On June 11, 2018, Attorney General Sessions issued a precedential decision in Matter of A-B-, 27 I&N Dec. 316 (A.G. 2018). The decision overrules a prior decision, Matter of A-R-C-G-, 26 I&N Dec. 338 (BIA 2014), which held that in some circumstances, domestic violence survivors could receive asylum protection. Additionally, A-B- attacks asylum claims involving harm by organized crime, cartels, and gangs, otherwise known as "non-state actors." As the New York Times was quick to point out, by issuing this new decision, the Attorney General "made it all but impossible for asylum seekers to gain entry into the United States by citing fears of domestic abuse or gang violence, in a ruling that could have a broad effect on the flow of migrants from Central America." "Mr. Sessions's decision overturns a precedent set during the Obama administration that allowed more women to claim credible fears of domestic abuse and will make it harder for such arguments to prevail in immigration courts."
Women often experience human rights abuses that are particular to their gender, such as rape, domestic violence, female genital mutilation, forced relationships, honor killing, and trafficking. At the Law Offices of Matthew H. Green, we share the opinion of other immigration advocates in condemning this decision, and strongly disagree with the Attorney General's decision. As a group of 16 retired immigration judges stated the day after the decision was issued, "[f[or reasons understood only by himself, the Attorney General today erased an important legal development that was universally agreed to be correct. Today we are deeply disappointed that our country will no longer offer legal protection to women seeking refuge from terrible forms of domestic violence from which their home countries are unable or unwilling to protect them. We hope that appellate courts or Congress through legislation will reverse this unilateral action and return the rule of law to asylum adjudications."
On July 11, 2018, U.S. Citizenship and Immigration Services (USCIS) published a policy memorandum that essentially instructs its asylum officers, who conduct credible and reasonable fear interviews, to deny any claims based on persecution arising from domestic violence or gang-related sources. As the American Immigration Lawyers Association concludes, this guidance "profoundly restricts the ability of vulnerable individuals to obtain asylum or refugee status in the United States and will result in the deportation of bona fide asylum seekers who are fleeing life-threatening danger." The USCIS memorandum, together with Matter of A-B-, will lead to widespread USCIS denials of asylum cases in which the person is seeking protection from domestic violence or persecution by powerful transnational criminal organizations referred to as “gangs.” The memorandum gives strongly-worded instruction to USCIS personnel that such claims do not typically qualify for asylum: “In general…claims based on membership in a putative particular social group defined by the members' vulnerability to harm of domestic violence or gang violence will not establish the basis for asylum, refugee status, or a credible or reasonable fear of persecution.” (emphasis in original). While the memorandum does not absolutely rule out that such claims could qualify, it instructs officers that they should rarely grant relief in these cases: “Officers should be alert that under the standards clarified in Matter of A-B-, few gangbased or domestic-violence claims involving particular social groups defined by the members' vulnerability to harm may merit a grant of asylum or refugee status.” (emphasis added).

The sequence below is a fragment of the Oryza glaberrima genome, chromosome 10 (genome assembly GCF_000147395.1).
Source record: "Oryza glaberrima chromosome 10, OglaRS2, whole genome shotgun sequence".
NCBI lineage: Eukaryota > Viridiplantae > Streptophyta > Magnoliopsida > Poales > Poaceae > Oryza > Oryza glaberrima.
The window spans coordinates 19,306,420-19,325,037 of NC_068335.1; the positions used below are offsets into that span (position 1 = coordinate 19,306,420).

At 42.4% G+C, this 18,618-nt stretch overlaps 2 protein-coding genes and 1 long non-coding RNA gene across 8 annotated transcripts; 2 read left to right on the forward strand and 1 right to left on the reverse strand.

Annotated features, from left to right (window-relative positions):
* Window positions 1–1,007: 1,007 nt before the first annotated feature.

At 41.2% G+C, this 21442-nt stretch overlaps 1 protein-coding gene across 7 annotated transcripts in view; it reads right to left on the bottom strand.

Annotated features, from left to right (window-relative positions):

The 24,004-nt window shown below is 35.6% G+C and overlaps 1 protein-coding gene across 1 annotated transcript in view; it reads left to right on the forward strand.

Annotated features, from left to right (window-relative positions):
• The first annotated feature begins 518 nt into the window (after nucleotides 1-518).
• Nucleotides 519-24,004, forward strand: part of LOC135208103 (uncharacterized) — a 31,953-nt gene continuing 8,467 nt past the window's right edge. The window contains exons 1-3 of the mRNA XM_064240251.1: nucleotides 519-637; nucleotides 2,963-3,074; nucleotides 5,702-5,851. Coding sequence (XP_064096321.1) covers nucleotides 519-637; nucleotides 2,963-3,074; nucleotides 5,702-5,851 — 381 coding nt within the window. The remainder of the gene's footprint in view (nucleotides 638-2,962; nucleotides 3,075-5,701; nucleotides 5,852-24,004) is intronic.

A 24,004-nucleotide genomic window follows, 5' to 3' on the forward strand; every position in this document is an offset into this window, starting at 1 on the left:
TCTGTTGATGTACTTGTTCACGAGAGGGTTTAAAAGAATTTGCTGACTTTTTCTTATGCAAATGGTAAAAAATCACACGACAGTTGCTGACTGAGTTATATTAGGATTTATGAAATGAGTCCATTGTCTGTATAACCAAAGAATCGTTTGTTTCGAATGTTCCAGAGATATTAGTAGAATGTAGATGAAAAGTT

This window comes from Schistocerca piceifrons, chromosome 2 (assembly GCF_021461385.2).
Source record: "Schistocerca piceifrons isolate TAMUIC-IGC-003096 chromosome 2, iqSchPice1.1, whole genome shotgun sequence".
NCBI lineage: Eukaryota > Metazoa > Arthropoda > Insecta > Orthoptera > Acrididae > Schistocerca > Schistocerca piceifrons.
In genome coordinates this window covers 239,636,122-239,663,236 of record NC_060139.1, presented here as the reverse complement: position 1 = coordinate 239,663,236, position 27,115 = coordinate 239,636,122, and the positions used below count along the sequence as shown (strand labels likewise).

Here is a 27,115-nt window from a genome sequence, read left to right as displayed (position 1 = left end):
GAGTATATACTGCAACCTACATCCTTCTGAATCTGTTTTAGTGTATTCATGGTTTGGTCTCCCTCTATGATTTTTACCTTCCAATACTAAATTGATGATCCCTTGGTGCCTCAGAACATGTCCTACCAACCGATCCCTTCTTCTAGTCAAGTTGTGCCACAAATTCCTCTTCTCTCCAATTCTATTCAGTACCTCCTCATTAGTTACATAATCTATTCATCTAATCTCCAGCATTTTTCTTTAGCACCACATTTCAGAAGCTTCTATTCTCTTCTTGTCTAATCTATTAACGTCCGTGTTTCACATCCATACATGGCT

However, it is absolutely possible to challenge the legality of Matter of A-B- and the new policy memorandum. First, The memorandum attempts to elevate decisions by the Attorney General and the Board of Immigration Appeals above the precedents established by federal courts of appeal as they apply to credible fear screening. This appears to mark a shift from prior USCIS policy providing that, when circuit court interpretations of a legal issue pertinent to a credible fear screening conflict with each other, and DHS policy does not address the issue, the USCIS adjudicator should apply the “[c]ircuit interpretation most favorable to the applicant.”
More broadly, the memorandum's assertion that the Attorney General and Board's decisions override federal court precedent and are immune to federal court review is both self-contradictory and at odds with core constitutional principles. USCIS cannot on the one hand instruct asylum officers to “apply the case law of a relevant federal circuit court” when conducting credible fear determinations, then suggest on the other hand that the case law of that jurisdiction is irrelevant because DHS may later shunt the applicant to a different jurisdiction. However, the overwhelming weight of legal authority, including Supreme Court decisions, indicate the reviewability of Board of Immigration Appeals and Attorney General decisions by federal courts.
The attorneys at the Law Offices of Matthew H. Green are no strangers to challenging unconstitutional practices by the Department of Justice. For our part, we intend to challenge Matter of A-B- and the July 11, 2018 policy memorandum head on. Doing so will likely require a much more thorough and aggressive approach to defending asylum-seekers, and it will likely require challenges in a variety of immigration courts, U.S. District Courts, and Circuit Courts of Appeal. However, with the proper strategy, we feel confident that thoughtful litigation strategies will ultimately be successful in rolling back and limiting the scope of Matter of A-B-, and will open the gates again to legitimate domestic violence and gang-based asylum claims.